Pilar Cyst Appearance
Pilar cysts are firm, flesh-colored nodules on the scalp, that are easily palpable. The surface is smooth and dome-shaped. Pilar cysts may be difficult to distinguish from epidermal cysts clinically, except by location. Both present as a firm, subcutaneous nodules ranging from 0.5 to 5.0 cm. No central punctum is seen over a pilar cyst, as is found over an epidermal cyst. When dissected, a pilar cyst possesses a tough, white-gray wall that is more resistant to tearing than the wall of an epidermal cyst. The pilar cyst wall separates easily and cleanly from the surrounding dermis. If a pilar cyst ruptures, the area becomes inflamed, red, and tender and boggy on palpation.
Pilar cysts almost always develop after puberty. The tendency to develop pilar cysts often has an autosomal dominant inheritance. Pilar cysts are multiple in 70% of patients who have them. Pilar cysts persist indefinitely and slowly grow to a stable size unless they rupture. Pilar cysts rupture less frequently than epidermal cysts, presumably because the pilar cyst possesses a thicker wall. Rupture usually results from an external trauma. A brisk foreign body inflammatory reaction follows and can be quite painful and resembles a furuncle.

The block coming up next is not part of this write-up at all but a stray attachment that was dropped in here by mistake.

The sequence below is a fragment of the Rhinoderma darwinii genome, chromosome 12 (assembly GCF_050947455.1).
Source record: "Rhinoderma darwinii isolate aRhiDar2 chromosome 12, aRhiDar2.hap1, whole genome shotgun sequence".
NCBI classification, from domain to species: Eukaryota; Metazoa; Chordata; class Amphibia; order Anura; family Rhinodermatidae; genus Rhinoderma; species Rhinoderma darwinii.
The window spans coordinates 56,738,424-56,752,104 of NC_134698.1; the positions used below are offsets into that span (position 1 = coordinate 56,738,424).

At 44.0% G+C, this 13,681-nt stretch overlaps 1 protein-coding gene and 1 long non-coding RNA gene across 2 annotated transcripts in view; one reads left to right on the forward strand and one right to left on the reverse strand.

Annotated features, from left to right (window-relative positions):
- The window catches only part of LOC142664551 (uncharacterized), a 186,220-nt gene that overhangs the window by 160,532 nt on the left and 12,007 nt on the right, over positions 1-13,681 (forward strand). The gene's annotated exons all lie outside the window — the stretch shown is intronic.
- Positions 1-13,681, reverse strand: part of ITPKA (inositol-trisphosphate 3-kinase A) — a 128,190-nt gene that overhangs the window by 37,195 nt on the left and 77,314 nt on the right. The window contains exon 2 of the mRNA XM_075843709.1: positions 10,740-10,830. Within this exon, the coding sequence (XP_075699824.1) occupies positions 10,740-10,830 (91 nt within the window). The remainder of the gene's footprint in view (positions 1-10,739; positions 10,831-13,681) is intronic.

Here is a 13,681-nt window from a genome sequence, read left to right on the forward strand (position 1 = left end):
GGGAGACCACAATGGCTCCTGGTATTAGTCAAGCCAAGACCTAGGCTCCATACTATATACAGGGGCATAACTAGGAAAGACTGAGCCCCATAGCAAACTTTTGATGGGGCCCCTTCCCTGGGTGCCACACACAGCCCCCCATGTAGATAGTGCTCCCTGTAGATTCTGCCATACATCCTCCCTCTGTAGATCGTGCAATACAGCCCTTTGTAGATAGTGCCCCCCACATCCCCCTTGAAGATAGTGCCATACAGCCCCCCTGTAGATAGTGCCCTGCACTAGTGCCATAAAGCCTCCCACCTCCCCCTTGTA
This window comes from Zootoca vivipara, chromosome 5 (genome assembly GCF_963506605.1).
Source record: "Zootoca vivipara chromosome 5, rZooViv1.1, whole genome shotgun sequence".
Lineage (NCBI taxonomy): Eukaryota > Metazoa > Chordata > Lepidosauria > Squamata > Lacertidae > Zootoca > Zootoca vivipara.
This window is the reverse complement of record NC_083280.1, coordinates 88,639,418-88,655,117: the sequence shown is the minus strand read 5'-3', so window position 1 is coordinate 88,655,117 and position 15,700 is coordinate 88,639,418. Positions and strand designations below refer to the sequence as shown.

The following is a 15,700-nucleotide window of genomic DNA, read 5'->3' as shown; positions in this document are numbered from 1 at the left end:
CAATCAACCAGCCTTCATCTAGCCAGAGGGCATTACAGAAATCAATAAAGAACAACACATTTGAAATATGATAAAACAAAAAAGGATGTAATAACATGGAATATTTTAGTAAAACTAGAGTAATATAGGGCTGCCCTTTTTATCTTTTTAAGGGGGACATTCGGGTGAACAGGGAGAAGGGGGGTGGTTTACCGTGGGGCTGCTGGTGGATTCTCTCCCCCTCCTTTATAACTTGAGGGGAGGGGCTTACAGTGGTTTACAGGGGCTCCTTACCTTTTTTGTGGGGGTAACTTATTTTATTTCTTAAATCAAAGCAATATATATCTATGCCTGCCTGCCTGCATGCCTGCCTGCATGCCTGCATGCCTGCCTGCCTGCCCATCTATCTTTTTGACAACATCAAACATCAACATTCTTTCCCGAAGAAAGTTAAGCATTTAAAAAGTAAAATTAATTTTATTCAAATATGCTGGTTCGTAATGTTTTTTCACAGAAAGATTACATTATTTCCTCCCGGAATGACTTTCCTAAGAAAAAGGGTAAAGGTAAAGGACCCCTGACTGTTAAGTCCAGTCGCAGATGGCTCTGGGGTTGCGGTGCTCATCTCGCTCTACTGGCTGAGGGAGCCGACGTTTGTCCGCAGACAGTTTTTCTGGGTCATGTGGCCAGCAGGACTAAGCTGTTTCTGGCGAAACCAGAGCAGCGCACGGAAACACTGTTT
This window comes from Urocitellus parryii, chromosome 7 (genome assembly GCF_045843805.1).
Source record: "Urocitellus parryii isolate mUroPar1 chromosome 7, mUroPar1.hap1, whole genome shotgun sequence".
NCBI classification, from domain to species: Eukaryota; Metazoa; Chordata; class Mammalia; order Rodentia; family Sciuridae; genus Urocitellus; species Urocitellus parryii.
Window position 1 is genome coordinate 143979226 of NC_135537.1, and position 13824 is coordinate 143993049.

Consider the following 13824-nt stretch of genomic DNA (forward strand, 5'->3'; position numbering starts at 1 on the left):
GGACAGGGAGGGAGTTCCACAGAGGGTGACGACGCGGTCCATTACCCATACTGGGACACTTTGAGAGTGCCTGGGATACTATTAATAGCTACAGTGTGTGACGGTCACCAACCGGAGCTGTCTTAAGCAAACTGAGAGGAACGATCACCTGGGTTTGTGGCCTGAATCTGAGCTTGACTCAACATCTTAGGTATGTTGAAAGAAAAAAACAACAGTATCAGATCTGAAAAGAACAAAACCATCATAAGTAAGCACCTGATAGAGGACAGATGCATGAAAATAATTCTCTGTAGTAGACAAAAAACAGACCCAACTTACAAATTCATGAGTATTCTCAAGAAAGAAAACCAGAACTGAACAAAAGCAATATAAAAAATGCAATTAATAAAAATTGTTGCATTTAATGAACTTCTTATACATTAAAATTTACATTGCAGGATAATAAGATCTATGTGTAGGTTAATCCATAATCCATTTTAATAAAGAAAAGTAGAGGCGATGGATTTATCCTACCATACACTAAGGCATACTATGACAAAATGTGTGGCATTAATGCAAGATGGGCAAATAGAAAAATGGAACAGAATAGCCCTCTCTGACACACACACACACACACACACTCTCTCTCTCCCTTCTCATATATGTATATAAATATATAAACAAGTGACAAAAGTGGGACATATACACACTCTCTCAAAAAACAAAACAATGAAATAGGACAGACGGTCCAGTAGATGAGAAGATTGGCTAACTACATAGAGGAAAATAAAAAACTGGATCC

Large cysts may be cosmetically objectionable. Some cysts are so large and tender, they may interfere with wearing hats and helmets. Acute inflammation after rupture is often misdiagnosed as infection. Antibiotics are of little value in such cases. Incision and drainage under local anesthesia improve comfort and limit scarring. Elective excision before rupture prevents this complication.